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Eliza Bruce: the relevant lessons learned from holding a bar position

The Seven Pillars of RMC Wisdom?

OCdt Eliza Bruce, 27472 (IV), CWBO, E-veritas correspondent

With the steady transition into exams comes another change of pace, when the current barslate starts to hand over responsibilities and know-how to the in-coming barslate of the winter semester. This past week at the IMs parade during Professional Development, DCdts announced the new HQ positions to the Cadet Wing, and at squadron level meetings, other Officer Cadets were appointed to the various staff and command roles in the squadron leadership structure.

Useful lessons learned from both myself and all my peers who have completed 4, 3, and 2 bar positions, the relevant lessons learned from command and staff positions at RMC can be essentially summarized in several general ideas:

  1. Immediately instill open and clear lines of communication. These will provide clarity, reaffirm, openness that allow information to distill efficiently.
  2. Practice the traits of a supervisor. Hone your situational awareness, monitor the behaviour of your subordinates, listen and adjust to their needs, and appropriately mentor them where beneficial.
  3. Take accountability seriously. You will never stop having to know the whereabouts of those under you as an Officer, and taking responsibility for personal actions and those of your followers will earn the good opinion of those you work for and over.
  4. Explore the freedom of leadership your role might provide. Create your own personal maxims, try out different styles of leadership, and always ask when unsure of the appropriate course of action/double check the exactness of a directive.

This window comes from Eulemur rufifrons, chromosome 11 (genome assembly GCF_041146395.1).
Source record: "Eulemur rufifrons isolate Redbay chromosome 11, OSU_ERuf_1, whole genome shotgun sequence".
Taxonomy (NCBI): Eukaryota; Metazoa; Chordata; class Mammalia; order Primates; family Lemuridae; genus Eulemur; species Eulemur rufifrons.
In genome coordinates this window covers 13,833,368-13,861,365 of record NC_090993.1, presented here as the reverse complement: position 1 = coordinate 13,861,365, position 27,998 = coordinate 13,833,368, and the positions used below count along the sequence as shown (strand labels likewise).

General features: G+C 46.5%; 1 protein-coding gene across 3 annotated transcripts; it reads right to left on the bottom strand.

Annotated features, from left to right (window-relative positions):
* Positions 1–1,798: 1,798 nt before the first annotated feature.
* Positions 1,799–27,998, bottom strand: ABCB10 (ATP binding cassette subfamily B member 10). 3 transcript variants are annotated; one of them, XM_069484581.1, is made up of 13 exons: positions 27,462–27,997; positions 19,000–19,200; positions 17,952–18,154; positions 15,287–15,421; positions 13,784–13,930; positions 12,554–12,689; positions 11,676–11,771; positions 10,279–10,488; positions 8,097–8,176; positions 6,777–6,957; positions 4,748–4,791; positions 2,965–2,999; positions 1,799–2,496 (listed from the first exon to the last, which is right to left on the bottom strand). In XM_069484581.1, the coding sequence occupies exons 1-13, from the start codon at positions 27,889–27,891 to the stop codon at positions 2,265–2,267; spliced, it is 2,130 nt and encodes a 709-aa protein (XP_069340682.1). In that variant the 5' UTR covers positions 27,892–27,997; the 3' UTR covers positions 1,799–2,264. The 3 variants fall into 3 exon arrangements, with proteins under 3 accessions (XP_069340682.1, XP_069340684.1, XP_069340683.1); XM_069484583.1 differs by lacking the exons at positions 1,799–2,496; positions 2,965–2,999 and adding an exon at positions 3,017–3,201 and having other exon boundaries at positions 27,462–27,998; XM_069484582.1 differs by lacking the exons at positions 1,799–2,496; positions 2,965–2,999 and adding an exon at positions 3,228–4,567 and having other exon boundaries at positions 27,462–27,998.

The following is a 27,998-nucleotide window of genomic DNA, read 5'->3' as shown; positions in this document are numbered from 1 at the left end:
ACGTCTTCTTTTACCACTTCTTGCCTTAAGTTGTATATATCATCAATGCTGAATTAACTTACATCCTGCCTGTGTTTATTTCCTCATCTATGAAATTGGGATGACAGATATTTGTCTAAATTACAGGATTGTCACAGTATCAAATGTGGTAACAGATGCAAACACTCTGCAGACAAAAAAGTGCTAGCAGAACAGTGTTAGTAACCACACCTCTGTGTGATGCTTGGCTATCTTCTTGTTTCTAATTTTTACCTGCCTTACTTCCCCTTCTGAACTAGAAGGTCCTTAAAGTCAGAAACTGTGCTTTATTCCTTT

5. Foster a healthy work environment. Exercise the charisma that will make your subordinates trust you and each other, and be respectful and professional.
  6. Prudently enforce discipline. It’s not an easy thing to have to remind your peers about rules and regulations, and to apply the consequences that come with infractions—however, it is one the most vital tenants of military operations no matter where you go. Mission success pivots on it, and when you set the pattern of expectation yourself, it is easier to demand the same of your followers.
  7. Take pride in and enjoy what you are doing! After all, it is by you choice that you are here and being given this significant responsibility, so live it fully and make it your own.

These might not measure up to T.E. Lawrence’s standards for pillars of wisdom, but nonetheless they are timeless self-checks to live by as an Officer Cadet that will easily transfer over into our fast-approaching roles as commissioned members of the CAF.

Good luck to the next roster of barmen!

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